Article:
13. The flow device of claim 12, wherein pressure drop of oil flowing through the flow device is less than that of water flowing through the flow device all other things being equal.

14. A method of creating different pressure drops in a wellbore flow device based on a direction of flow, comprising: flowing fluid at a set flow rate through a flow-through region of a flow device having at least two pockets in a first direction through a first opening into one of the pockets configured in the shape of a square with rounded corners toward a convex side of a baffle located nearer the first opening than a second opening and out of the one of the pockets through the second opening and creating a first pressure drop in the process; and flowing fluid at the set flow rate through the flow-through region of the flow device in a second direction through the second opening into the one of the pockets toward a concave side of the baffle and out of the pocket through the first opening and creating a second pressure drop in the process, the first pressure drop being less than the second pressure drop with no part moving within the first opening, the second opening or the pocket to create the difference in pressure drop.

15. The method of creating different pressure drops based on a direction of flow of claim 14, further comprising impinging a baffle nearer to the second opening than to the first opening with fluid entering the pocket.

16. The method of creating different pressure drops based on a direction of flow of claim 14, further comprising splitting fluid flowing through the first opening into two flow paths with the baffle.

17. The method of creating different pressure drops based on a direction of flow of claim 14, further comprising impinging one end of the concave shaped baffle positioned nearer the second opening with fluid flowing into the pocket through the second opening than the other end of the concave shaped baffle.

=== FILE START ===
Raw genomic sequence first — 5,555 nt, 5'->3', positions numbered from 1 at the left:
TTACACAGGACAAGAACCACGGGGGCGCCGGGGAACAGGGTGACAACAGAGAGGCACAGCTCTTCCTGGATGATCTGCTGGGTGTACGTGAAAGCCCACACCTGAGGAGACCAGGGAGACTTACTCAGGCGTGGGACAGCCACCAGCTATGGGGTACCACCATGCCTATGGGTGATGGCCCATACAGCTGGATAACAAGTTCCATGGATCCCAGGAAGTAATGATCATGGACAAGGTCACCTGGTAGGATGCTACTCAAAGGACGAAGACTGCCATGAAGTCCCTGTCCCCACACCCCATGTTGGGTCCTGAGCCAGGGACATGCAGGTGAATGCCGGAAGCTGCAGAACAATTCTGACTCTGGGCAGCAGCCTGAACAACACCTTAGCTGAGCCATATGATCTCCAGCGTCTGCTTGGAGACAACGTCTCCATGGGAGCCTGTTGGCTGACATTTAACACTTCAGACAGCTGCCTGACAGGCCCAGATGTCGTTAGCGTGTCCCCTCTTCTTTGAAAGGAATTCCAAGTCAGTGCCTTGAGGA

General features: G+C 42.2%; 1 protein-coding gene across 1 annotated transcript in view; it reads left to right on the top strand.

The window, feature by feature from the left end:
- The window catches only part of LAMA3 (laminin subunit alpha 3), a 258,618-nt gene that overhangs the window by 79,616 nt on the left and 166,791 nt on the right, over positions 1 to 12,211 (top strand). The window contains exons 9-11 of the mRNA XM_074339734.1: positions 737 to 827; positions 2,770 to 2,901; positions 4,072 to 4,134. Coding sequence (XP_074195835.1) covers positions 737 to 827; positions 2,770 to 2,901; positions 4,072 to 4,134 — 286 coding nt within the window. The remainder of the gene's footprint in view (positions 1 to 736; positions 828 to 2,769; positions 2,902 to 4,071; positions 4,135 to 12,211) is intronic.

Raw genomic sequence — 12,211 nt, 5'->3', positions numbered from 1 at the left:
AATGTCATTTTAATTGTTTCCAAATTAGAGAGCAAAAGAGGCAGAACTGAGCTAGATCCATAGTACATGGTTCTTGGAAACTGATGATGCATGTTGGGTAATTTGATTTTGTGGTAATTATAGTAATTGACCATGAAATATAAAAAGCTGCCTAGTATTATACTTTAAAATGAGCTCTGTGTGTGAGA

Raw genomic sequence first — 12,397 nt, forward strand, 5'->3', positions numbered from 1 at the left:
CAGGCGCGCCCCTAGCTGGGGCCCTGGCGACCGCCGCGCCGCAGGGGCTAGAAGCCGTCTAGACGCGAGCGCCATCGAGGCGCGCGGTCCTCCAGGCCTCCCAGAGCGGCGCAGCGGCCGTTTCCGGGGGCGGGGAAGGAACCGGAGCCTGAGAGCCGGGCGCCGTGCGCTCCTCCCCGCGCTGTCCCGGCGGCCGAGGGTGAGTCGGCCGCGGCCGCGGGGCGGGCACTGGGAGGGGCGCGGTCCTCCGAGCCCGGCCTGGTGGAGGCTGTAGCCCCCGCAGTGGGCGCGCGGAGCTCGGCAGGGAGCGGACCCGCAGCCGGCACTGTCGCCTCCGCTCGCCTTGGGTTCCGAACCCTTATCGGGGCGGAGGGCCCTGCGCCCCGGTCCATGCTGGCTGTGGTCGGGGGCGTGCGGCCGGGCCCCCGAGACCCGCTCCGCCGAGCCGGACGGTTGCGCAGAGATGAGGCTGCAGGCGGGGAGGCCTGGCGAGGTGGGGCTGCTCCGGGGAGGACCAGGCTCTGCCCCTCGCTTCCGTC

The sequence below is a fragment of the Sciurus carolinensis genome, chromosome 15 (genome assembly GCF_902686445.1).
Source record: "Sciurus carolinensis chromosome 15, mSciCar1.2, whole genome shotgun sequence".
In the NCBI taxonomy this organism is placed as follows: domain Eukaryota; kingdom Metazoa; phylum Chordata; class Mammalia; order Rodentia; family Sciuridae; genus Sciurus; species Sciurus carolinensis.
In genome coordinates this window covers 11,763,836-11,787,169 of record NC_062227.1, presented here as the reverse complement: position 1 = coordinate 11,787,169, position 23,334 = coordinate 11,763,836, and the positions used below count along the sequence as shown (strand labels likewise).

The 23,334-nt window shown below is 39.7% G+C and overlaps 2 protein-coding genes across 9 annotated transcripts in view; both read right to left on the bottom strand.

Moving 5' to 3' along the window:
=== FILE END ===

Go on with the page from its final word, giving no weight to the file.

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Claim Tree

  • 1
    1. A wellbore flow device, comprising:
    • a flow-through region configured to create a first pressure drop across the flow-through region in response to flow through the flow-through region in a first direction and a second pressure drop in response to flow through the flow-through region in a second direction, the first pressure drop being less than the second pressure drop under the same flow rates, the flow device having no moving parts to create the difference in pressure drop between the first direction and the second direction
    • at least two pockets defining the flow-through region each pocket having a larger cross sectional flow area than a first opening and a second opening fluidically connected to each pocket, the first and second openings being in opposing sides of the pocket
    • and a baffle positioned within the pocket nearer the first opening than the second opening of each pocket and being “U” shaped with a concave side of the baffle facing toward the second opening.
    • 2. The flow device of claim 1, wherein
      • the first opening and the second opening serve as inlets and outlets to the pocket.
    • 3. The flow device of claim 1, wherein
      • the baffle is positioned equidistant between opposing walls of the pocket not including
    • 4. The flow device of claim 1, wherein
      • a first end of the “U” shaped baffle is nearer to a wall of the pocket through which the second opening extends than a second end of the “U” shaped baffle.
    • 6. The flow device of claim 1, wherein
      • walls defining at least one of the first opening and the second opening are tapered relative to a direction of flow through the at least one of the first opening and the second opening.
    • 8. The flow device of claim 1, wherein
      • at least one of the first opening and the second opening has a wall that is common with the pocket.
    • 9. The flow device of claim 1, wherein
      • the first opening is offset from the second opening.
    • 10. The flow device of claim 1, wherein
      • the first pressure drop is in a range of about 40 to 60 percent of the second pressure drop with all other things being equal.
    • 11. The flow device of claim 1, wherein
      • flow in the first direction is for treating an earth formation and flow in the second direction is for production from the earth formation.
    • 12. The flow device of claim 1, wherein